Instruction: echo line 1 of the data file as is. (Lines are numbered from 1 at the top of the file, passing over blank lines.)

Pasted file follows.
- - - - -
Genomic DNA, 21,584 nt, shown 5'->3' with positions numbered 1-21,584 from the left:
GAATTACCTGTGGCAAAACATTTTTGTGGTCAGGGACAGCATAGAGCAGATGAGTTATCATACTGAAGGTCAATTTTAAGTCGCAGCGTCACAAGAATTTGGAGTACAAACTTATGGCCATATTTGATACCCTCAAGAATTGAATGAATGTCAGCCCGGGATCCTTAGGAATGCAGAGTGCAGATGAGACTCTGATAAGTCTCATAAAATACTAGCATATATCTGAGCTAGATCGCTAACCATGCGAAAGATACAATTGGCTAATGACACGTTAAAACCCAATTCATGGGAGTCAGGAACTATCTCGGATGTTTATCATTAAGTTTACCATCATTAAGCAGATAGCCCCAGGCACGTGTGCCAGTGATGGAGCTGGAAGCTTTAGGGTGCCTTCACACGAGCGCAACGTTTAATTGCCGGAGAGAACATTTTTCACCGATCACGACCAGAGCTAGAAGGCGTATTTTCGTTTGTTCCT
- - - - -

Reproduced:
Genomic DNA, 21,584 nt, shown 5'->3' with positions numbered 1-21,584 from the left: